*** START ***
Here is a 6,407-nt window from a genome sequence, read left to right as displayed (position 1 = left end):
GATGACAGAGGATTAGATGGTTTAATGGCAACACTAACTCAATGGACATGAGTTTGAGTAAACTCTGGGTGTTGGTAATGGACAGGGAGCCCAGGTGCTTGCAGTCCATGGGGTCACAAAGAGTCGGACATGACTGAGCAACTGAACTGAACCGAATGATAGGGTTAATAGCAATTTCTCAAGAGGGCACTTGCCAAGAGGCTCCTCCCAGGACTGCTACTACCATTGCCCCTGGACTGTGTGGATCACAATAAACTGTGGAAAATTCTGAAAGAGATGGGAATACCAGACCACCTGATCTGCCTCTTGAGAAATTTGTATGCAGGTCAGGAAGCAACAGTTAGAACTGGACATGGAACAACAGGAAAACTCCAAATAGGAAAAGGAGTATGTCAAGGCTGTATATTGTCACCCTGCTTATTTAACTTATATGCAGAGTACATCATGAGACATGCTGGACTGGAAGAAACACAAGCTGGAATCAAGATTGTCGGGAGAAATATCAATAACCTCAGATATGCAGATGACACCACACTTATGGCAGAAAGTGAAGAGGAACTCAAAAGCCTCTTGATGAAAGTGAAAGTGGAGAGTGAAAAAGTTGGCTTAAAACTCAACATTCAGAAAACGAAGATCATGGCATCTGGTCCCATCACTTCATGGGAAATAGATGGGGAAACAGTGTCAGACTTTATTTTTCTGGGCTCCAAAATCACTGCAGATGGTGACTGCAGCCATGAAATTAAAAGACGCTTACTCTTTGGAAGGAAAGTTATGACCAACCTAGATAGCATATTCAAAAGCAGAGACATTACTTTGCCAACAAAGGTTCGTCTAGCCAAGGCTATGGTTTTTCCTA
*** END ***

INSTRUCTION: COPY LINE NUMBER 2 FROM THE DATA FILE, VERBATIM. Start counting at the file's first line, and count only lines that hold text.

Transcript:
GATGACAGAGGATTAGATGGTTTAATGGCAACACTAACTCAATGGACATGAGTTTGAGTAAACTCTGGGTGTTGGTAATGGACAGGGAGCCCAGGTGCTTGCAGTCCATGGGGTCACAAAGAGTCGGACATGACTGAGCAACTGAACTGAACCGAATGATAGGGTTAATAGCAATTTCTCAAGAGGGCACTTGCCAAGAGGCTCCTCCCAGGACTGCTACTACCATTGCCCCTGGACTGTGTGGATCACAATAAACTGTGGAAAATTCTGAAAGAGATGGGAATACCAGACCACCTGATCTGCCTCTTGAGAAATTTGTATGCAGGTCAGGAAGCAACAGTTAGAACTGGACATGGAACAACAGGAAAACTCCAAATAGGAAAAGGAGTATGTCAAGGCTGTATATTGTCACCCTGCTTATTTAACTTATATGCAGAGTACATCATGAGACATGCTGGACTGGAAGAAACACAAGCTGGAATCAAGATTGTCGGGAGAAATATCAATAACCTCAGATATGCAGATGACACCACACTTATGGCAGAAAGTGAAGAGGAACTCAAAAGCCTCTTGATGAAAGTGAAAGTGGAGAGTGAAAAAGTTGGCTTAAAACTCAACATTCAGAAAACGAAGATCATGGCATCTGGTCCCATCACTTCATGGGAAATAGATGGGGAAACAGTGTCAGACTTTATTTTTCTGGGCTCCAAAATCACTGCAGATGGTGACTGCAGCCATGAAATTAAAAGACGCTTACTCTTTGGAAGGAAAGTTATGACCAACCTAGATAGCATATTCAAAAGCAGAGACATTACTTTGCCAACAAAGGTTCGTCTAGCCAAGGCTATGGTTTTTCCTA